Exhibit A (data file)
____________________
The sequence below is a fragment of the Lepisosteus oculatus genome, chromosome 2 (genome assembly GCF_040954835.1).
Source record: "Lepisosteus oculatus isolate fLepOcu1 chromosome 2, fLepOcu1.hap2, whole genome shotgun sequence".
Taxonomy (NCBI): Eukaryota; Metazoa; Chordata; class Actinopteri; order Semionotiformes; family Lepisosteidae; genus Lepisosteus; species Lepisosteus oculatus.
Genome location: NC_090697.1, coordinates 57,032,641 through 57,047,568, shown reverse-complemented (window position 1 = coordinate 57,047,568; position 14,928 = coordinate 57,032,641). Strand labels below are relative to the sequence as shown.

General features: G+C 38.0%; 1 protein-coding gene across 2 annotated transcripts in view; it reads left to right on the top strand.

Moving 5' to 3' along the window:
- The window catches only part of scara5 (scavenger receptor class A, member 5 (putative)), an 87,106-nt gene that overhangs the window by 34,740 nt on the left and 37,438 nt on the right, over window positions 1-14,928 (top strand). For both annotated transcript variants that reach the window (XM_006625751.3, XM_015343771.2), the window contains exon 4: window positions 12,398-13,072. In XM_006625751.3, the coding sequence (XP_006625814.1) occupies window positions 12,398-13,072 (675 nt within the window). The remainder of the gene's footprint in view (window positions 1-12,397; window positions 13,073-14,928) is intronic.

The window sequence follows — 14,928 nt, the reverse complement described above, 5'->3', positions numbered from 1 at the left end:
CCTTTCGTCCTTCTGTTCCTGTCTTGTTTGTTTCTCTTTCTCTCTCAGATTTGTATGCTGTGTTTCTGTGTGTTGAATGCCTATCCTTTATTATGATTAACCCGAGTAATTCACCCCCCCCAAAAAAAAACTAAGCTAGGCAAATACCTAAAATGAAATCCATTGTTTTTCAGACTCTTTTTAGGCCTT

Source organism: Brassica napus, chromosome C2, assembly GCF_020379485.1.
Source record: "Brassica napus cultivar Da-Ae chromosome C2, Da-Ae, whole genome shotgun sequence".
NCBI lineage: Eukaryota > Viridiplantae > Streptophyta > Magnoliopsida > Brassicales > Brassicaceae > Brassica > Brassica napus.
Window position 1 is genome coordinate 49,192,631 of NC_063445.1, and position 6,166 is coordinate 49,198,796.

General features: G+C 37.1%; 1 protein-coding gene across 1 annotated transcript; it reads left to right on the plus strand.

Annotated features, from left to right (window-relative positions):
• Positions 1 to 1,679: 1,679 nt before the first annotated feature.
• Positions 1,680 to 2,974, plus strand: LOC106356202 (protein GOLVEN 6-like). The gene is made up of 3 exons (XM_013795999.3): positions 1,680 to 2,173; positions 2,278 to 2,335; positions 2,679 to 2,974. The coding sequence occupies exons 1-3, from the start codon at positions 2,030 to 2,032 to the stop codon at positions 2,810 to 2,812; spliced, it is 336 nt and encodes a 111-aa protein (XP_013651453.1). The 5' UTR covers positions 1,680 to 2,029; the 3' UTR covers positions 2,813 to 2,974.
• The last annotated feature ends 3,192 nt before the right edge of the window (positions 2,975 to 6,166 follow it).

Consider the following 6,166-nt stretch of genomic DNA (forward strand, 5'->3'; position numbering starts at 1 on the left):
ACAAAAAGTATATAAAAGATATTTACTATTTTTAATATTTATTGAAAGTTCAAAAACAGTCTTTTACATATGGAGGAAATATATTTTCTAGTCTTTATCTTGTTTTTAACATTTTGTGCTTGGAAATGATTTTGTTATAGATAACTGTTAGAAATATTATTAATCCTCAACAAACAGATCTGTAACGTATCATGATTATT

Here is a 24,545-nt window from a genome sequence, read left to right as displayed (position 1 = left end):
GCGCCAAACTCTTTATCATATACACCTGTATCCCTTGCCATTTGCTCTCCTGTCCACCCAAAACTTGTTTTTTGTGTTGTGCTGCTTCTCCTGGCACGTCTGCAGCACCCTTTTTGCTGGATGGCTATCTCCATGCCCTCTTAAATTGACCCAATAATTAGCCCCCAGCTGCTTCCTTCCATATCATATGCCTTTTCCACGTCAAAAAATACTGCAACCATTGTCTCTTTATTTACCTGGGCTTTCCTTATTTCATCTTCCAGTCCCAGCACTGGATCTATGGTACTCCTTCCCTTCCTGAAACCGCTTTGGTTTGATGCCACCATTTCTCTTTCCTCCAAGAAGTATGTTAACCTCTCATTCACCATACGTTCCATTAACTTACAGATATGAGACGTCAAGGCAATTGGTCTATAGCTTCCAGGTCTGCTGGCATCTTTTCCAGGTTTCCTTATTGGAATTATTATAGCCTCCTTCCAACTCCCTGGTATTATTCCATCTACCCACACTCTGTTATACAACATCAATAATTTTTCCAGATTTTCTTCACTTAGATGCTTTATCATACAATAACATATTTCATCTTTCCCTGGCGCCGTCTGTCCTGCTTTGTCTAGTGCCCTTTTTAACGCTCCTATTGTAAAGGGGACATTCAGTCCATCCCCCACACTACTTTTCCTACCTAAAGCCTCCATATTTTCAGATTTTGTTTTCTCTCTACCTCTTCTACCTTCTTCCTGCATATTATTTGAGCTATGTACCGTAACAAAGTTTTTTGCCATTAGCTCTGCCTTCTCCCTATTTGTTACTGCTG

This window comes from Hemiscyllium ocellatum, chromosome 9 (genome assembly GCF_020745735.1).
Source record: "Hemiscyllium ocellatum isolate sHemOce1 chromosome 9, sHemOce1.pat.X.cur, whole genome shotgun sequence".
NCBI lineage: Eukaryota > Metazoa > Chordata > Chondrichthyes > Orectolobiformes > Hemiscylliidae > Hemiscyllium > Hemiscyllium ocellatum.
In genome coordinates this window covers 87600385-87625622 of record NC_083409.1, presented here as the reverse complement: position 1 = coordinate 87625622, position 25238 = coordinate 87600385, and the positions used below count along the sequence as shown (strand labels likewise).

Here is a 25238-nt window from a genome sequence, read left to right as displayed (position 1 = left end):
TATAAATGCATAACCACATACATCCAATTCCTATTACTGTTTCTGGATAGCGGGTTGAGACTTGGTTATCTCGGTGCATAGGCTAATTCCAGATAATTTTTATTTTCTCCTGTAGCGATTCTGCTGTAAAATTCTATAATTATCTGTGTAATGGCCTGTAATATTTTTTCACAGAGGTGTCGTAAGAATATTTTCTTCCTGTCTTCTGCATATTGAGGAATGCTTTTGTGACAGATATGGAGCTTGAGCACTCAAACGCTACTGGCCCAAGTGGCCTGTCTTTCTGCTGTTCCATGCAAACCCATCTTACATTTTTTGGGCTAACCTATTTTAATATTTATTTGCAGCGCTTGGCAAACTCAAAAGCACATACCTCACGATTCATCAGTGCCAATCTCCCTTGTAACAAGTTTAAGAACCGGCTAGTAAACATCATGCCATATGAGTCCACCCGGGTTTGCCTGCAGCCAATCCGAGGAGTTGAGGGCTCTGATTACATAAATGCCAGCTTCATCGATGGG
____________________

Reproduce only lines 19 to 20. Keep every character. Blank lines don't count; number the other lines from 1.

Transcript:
Consider the following 6,166-nt stretch of genomic DNA (forward strand, 5'->3'; position numbering starts at 1 on the left):
ACAAAAAGTATATAAAAGATATTTACTATTTTTAATATTTATTGAAAGTTCAAAAACAGTCTTTTACATATGGAGGAAATATATTTTCTAGTCTTTATCTTGTTTTTAACATTTTGTGCTTGGAAATGATTTTGTTATAGATAACTGTTAGAAATATTATTAATCCTCAACAAACAGATCTGTAACGTATCATGATTATT